BPA’s additional mandate, to electrify rural areas, set it apart from private companies, whose profit motive discouraged the practice. As Ms. Burke said, they “weren’t going to spend the money to send electricity to those places” in areas with few customers.

The Northwest’s Beating Electric Heart

Founded by congress in 1937, the Bonneville Power Administration is one of four regional energy marketing agencies under the U.S. Department of Energy. It was created to sell energy generated by new dams on the Columbia River, like the Bonneville Dam outside of Portland (1937) and the Grand Coulee Dam (1942).

Graphic: The Northwest’s Beating Electric Heart– map of Bonneville Power Administration’s service area
Graphic: Harnessing Northwest Rivers to Meet a Regional Growth Spurt
Graphic: Harnessing Northwest Rivers to Meet a Regional Growth Spurt

Aside from price, the attraction for industry was “an abundance of power was available 24/7,” said Ms. Burke. Ms. Opatrny noted that other power-hungry industries, like primary metals, pulp and paper, steel, and chemicals, also arrived. “They came as the [power] load enabled further development. It was the availability and relatively low cost that brought them in droves,” she said.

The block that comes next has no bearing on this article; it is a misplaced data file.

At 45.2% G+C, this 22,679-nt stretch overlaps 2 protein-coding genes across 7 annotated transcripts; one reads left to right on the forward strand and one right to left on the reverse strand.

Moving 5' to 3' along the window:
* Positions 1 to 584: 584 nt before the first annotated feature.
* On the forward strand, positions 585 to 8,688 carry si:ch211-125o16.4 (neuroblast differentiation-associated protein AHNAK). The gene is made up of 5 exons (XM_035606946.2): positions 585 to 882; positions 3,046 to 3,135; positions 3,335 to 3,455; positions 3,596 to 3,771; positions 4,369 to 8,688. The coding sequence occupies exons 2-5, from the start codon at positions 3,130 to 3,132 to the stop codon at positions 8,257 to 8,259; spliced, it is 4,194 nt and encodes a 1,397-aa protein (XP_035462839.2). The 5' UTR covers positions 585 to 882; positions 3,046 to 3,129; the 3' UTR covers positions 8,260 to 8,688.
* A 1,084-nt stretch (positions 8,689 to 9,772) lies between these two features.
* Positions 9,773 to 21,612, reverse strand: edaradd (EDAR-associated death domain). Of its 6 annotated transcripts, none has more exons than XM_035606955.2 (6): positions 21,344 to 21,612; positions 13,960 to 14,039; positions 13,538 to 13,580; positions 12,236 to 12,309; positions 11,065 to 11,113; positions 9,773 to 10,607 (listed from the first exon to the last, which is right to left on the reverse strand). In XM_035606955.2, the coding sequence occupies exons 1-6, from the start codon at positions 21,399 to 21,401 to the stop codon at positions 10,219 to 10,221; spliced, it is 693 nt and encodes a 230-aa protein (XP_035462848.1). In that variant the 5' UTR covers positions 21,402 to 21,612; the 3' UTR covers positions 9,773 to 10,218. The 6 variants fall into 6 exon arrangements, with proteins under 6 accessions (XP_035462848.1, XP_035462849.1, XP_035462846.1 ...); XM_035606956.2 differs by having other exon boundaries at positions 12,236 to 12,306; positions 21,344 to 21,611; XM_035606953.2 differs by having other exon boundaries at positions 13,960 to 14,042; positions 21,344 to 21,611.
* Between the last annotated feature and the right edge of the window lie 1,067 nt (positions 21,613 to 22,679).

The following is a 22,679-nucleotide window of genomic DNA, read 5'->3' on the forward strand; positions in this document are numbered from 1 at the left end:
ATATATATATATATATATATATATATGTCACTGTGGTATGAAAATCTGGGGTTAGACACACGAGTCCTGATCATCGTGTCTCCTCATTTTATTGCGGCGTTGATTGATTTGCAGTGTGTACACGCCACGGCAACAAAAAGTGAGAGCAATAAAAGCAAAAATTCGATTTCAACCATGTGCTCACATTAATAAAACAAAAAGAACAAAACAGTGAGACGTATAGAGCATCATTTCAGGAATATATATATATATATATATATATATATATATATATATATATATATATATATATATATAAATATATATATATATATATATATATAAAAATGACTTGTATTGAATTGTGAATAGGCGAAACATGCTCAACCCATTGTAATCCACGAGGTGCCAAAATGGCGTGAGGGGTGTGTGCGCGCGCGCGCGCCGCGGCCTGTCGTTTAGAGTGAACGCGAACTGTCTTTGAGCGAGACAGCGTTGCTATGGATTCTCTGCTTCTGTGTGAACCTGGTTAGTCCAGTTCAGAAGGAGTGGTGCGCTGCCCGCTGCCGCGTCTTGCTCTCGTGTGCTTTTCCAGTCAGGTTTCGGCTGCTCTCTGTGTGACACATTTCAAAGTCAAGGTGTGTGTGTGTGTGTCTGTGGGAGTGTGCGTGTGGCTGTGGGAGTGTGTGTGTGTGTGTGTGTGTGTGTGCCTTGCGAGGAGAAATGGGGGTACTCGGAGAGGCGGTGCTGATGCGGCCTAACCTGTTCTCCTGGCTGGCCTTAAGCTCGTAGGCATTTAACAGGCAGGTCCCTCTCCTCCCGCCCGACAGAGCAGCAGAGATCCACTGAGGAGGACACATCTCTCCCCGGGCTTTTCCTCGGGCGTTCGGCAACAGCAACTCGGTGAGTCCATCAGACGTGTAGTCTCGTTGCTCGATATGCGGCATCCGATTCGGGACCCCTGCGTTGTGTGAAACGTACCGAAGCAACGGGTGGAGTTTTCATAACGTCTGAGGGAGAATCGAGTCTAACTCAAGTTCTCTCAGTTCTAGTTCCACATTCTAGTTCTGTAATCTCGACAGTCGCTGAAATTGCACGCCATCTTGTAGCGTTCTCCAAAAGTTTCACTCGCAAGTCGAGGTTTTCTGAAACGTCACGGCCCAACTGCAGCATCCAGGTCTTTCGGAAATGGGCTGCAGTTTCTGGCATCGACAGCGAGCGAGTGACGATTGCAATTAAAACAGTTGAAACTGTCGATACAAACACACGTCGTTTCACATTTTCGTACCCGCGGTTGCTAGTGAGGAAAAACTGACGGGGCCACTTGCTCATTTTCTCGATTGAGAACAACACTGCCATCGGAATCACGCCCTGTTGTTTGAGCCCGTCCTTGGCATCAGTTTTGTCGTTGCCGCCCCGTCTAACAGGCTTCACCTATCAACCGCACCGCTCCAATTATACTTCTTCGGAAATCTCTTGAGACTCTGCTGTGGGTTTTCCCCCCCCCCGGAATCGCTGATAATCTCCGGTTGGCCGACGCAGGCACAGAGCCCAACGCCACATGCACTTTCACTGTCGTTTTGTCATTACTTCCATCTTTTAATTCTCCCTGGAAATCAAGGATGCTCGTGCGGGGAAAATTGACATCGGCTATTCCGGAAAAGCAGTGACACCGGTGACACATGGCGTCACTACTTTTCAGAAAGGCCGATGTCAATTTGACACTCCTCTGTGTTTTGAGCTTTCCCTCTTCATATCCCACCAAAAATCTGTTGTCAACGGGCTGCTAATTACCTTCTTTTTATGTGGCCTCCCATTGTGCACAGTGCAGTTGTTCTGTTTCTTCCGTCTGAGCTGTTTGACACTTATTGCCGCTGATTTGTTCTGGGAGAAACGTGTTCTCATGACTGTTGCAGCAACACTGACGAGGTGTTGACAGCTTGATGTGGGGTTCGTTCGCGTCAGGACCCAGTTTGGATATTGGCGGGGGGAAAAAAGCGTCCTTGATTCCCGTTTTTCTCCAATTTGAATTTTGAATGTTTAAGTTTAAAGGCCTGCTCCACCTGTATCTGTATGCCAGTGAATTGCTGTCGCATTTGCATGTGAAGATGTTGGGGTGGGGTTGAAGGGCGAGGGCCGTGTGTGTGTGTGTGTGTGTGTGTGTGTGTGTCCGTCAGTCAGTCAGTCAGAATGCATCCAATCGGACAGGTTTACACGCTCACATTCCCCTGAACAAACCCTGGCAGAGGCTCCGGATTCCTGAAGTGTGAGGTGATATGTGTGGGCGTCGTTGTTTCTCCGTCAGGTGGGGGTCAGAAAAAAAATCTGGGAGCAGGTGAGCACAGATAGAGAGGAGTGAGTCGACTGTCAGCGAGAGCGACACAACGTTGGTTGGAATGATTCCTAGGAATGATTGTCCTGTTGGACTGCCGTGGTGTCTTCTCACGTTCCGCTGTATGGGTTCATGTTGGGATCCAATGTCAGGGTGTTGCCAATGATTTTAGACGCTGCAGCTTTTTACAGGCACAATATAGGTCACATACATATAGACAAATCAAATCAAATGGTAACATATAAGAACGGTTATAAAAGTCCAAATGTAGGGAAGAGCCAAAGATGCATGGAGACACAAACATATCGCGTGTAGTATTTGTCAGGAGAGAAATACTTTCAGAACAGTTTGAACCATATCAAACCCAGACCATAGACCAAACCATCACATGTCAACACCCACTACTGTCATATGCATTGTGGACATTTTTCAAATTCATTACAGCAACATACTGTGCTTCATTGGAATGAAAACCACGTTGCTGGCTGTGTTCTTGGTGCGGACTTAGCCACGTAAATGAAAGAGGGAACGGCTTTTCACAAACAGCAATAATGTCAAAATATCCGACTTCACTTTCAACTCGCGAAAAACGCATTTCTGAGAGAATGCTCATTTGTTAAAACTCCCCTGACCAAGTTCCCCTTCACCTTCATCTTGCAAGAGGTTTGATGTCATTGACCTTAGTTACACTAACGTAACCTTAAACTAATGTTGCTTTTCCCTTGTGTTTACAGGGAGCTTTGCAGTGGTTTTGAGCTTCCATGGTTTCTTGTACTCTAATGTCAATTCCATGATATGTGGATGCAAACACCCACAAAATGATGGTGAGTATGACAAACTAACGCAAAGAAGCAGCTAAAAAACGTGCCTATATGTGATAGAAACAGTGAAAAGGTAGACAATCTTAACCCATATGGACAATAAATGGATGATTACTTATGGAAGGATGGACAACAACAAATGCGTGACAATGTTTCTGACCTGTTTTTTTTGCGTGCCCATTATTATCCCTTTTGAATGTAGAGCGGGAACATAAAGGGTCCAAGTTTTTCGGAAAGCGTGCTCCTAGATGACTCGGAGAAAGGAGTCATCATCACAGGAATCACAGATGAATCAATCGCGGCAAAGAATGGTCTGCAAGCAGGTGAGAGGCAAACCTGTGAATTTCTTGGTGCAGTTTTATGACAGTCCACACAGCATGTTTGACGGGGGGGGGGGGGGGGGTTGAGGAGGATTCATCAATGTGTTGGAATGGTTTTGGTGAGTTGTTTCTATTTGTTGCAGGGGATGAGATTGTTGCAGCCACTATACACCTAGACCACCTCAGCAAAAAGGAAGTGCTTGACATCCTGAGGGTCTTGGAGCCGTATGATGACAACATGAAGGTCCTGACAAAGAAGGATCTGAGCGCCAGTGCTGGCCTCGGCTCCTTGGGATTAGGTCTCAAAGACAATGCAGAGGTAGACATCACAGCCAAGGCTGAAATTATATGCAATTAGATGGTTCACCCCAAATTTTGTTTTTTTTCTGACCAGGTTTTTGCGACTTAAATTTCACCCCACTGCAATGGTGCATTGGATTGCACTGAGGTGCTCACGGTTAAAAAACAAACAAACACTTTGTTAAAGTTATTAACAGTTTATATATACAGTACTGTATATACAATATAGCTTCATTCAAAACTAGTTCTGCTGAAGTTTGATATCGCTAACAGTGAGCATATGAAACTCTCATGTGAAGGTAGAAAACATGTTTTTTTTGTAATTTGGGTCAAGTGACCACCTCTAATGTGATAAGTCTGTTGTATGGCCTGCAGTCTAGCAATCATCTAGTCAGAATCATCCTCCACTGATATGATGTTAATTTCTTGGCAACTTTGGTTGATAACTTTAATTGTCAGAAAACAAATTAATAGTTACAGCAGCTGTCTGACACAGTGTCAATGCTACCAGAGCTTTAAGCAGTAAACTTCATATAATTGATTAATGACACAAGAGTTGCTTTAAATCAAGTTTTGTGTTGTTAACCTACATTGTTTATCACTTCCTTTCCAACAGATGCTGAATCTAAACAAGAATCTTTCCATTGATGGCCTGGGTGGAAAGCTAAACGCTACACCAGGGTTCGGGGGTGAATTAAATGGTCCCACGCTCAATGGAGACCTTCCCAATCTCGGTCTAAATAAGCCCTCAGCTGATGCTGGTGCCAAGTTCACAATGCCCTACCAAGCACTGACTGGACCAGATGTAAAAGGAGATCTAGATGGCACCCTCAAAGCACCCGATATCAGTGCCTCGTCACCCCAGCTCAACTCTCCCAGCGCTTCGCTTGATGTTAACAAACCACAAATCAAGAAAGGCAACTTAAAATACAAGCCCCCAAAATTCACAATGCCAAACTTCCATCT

The arrival of aluminum production came as World War II broke out. The strong, lightweight metal was crucial to building America’s arsenal. Boeing built bombers with it; Kaiser shipyards along the Pacific coast used it for warships. BPA devoted large electrical resources to the “mystery load,” — power from two of the eight generators at Grand Coulee was set aside to create the plutonium for the atomic bomb dropped on Nagasaki.

Now 31 dams provide hydropower for the Federal Columbia River Power System. The BPA sells it to 142 of the region’s consumer-owned electrical utilities — public power districts — and six of the area’s eight investor-owned utilities. In 2018, the BPA is the source of about one-third of the region’s electricity, and BPA power reaches California and the Southwest.

Aluminum has long ceased to be the industrial king of the Columbia River. Six decades after 10 aluminum smelters were built, the power-hungry offshoots of a very different industry have followed their footsteps. Almost all of the smelters around the river have been shuttered. About 3 gigawatts of electricity could have remained idle.